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The scientific understanding of addiction is evolving. Although addiction to certain foods is not included in diagnostic frameworks such as the Diagnostic and Statistical Manual of Mental Disorders (DSM-5), research on this topic has grown rapidly in the past 20 years. Much of this research uses the Yale Food Addiction Scale (YFAS), which was developed to measure food addiction by assessing DSM-5 criteria for substance use disorder in the context of food intake.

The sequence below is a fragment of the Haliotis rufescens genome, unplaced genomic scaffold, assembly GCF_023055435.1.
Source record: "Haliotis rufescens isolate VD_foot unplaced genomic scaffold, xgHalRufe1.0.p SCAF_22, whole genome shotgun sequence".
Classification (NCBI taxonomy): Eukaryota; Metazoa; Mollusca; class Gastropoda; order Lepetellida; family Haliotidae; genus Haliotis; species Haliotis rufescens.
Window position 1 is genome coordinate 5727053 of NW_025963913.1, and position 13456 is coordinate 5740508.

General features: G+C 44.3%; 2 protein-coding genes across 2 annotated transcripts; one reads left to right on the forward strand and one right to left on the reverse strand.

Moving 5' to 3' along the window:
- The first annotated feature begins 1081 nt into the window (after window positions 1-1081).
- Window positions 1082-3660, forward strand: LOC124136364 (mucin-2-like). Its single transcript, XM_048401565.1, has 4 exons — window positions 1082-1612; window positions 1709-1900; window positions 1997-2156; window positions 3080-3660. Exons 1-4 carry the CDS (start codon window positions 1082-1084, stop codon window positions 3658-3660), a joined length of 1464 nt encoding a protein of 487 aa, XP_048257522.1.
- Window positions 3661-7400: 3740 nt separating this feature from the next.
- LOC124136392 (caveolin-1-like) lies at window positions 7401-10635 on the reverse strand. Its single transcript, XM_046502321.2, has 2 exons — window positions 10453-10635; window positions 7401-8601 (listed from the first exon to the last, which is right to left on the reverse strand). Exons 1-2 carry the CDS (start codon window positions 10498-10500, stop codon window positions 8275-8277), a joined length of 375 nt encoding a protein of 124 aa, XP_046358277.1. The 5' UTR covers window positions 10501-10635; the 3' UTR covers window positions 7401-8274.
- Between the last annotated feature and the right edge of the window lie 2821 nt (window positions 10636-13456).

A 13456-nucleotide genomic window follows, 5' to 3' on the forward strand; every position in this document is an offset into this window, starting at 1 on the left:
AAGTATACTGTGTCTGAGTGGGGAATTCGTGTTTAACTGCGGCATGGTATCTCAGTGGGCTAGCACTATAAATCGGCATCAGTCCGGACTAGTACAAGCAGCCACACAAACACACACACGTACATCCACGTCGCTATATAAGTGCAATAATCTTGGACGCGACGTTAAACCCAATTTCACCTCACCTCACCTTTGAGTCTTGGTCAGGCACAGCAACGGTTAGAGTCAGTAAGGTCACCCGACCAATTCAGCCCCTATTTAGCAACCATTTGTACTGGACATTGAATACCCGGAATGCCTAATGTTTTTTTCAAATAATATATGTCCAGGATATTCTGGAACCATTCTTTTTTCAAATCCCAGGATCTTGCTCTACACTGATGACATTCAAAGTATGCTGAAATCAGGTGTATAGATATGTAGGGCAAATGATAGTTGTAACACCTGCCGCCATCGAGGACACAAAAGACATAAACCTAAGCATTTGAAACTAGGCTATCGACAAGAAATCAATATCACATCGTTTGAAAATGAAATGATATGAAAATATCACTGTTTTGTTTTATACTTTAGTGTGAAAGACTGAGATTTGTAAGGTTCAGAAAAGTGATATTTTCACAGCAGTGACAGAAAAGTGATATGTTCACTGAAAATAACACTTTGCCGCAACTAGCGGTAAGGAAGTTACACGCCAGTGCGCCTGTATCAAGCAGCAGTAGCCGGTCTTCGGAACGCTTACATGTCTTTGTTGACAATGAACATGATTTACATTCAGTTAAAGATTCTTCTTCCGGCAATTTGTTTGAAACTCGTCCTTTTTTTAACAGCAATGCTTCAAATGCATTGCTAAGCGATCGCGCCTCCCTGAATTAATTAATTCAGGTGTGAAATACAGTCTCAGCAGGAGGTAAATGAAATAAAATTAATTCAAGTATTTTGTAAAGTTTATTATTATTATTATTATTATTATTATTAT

A recent analysis of two systematic reviews including 281 studies from 36 different countries found the overall pooled prevalence of food addiction using YFAS was 14% in adults and 12% in children.89 This reported prevalence is similar to the levels of addiction seen for other legal substances in adults (eg, 14% for alcohol and 18% for tobacco),1011 but the level of implied addiction in children is unprecedented. In populations with defined clinical diagnoses, YFAS identified prevalence of food addiction reaches 32% in people with obesity having bariatric surgery,12 and over 50% in those with binge eating disorder.8 Food addiction based on the YFAS is also associated with core mechanisms of addiction, such as reward related neural dysfunction, impulsivity, and emotion dysregulation, as well as poorer physical and mental health and lower quality of life.1131415 Thus, there is converging and consistent support for the validity and clinical relevance of food addiction; what remains a more open question is the types of foods that are addictive. Despite the uncertainty, classifying foods as addictive could stimulate research and shift attitudes to regulation.

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